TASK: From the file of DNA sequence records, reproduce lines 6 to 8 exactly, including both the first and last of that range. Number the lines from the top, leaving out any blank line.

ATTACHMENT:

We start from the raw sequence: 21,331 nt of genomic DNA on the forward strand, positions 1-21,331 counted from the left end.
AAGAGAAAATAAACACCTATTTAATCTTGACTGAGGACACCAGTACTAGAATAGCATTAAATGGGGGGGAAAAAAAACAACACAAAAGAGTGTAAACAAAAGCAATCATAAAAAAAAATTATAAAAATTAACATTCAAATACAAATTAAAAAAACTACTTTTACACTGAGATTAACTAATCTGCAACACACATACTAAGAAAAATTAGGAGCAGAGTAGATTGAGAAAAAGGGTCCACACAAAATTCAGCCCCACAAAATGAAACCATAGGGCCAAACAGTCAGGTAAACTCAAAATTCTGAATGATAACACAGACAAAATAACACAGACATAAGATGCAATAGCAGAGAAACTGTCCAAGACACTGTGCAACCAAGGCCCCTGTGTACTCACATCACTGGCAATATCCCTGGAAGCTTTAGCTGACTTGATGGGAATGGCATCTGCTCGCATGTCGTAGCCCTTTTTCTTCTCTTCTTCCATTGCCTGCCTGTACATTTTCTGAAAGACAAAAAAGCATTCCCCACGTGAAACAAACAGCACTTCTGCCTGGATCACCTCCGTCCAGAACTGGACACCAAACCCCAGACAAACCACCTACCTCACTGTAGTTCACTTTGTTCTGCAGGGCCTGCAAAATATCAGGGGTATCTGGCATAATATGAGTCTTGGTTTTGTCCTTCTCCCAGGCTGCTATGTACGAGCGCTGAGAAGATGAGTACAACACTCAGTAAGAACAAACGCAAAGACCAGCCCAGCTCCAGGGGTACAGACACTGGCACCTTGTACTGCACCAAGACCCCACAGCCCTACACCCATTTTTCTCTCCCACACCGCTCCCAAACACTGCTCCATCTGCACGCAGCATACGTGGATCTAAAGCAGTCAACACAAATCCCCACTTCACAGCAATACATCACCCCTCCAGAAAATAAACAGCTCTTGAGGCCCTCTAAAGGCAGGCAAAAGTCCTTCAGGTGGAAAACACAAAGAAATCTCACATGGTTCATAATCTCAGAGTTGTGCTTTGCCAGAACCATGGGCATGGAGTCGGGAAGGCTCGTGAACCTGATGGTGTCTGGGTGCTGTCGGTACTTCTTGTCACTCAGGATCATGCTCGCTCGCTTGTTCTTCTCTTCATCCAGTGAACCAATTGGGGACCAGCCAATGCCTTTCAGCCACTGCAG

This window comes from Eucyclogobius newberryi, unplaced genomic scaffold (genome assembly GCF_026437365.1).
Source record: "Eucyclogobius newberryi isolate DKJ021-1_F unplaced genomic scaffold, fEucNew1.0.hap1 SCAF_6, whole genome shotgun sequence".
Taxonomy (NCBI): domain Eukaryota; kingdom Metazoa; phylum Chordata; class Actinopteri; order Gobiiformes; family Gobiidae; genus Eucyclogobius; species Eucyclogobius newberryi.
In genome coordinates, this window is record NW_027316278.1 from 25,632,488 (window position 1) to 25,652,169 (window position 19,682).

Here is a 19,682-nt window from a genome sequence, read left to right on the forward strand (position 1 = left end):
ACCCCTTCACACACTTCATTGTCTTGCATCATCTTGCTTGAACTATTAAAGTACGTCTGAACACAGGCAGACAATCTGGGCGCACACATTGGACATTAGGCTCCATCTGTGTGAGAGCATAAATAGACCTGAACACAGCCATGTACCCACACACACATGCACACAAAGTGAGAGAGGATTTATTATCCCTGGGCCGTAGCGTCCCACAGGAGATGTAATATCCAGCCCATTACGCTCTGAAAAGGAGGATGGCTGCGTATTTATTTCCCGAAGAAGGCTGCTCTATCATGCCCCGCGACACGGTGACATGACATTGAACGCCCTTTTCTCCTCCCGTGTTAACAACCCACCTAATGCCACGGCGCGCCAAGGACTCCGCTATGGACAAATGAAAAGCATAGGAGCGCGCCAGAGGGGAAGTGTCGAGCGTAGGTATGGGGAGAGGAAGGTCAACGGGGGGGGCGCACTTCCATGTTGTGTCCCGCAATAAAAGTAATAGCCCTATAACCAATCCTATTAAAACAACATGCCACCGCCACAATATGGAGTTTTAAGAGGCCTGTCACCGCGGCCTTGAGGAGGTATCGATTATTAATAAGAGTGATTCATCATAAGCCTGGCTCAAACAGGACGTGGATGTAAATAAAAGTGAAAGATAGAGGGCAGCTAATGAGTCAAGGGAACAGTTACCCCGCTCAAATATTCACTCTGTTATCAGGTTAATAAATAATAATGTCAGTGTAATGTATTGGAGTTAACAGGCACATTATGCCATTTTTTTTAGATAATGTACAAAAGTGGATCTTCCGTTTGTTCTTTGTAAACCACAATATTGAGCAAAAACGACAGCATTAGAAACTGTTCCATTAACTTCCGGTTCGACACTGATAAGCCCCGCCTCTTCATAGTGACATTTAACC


In genome coordinates, this window is record NW_027316278.1 from 25,632,488 (window position 1) to 25,652,169 (window position 19,682).

Here is a 19,682-nt window from a genome sequence, read left to right on the forward strand (position 1 = left end):
ACCCCTTCACACACTTCATTGTCTTGCATCATCTTGCTTGAACTATTAAAGTACGTCTGAACACAGGCAGACAATCTGGGCGCACACATTGGACATTAGGCTCCATCTGTGTGAGAGCATAAATAGACCTGAACACAGCCATGTACCCACACACACATGCACACAAAGTGAGAGAGGATTTATTATCCCTGGGCCGTAGCGTCCCACAGGAGATGTAATATCCAGCCCATTACGCTCTGAAAAGGAGGATGGCTGCGTATTTATTTCCCGAAGAAGGCTGCTCTATCATGCCCCGCGACACGGTGACATGACATTGAACGCCCTTTTCTCCTCCCGTGTTAACAACCCACCTAATGCCACGGCGCGCCAAGGACTCCGCTATGGACAAATGAAAAGCATAGGAGCGCGCCAGAGGGGAAGTGTCGAGCGTAGGTATGGGGAGAGGAAGGTCAACGGGGGGGGCGCACTTCCATGTTGTGTCCCGCAATAAAAGTAATAGCCCTATAACCAATCCTATTAAAACAACATGCCACCGCCACAATATGGAGTTTTAAGAGGCCTGTCACCGCGGCCTTGAGGAGGTATCGATTATTAATAAGAGTGATTCATCATAAGCCTGGCTCAAACAGGACGTGGATGTAAATAAAAGTGAAAGATAGAGGGCAGCTAATGAGTCAAGGGAACAGTTACCCCGCTCAAATATTCACTCTGTTATCAGGTTAATAAATAATAATGTCAGTGTAATGTATTGGAGTTAACAGGCACATTATGCCATTTTTTTTAGATAATGTACAAAAGTGGATCTTCCGTTTGTTCTTTGTAAACCACAATATTGAGCAAAAACGACAGCATTAGAAACTGTTCCATTAACTTCCGGTTCGACACTGATAAGCCCCGCCTCTTCATAGTGACATTTAACC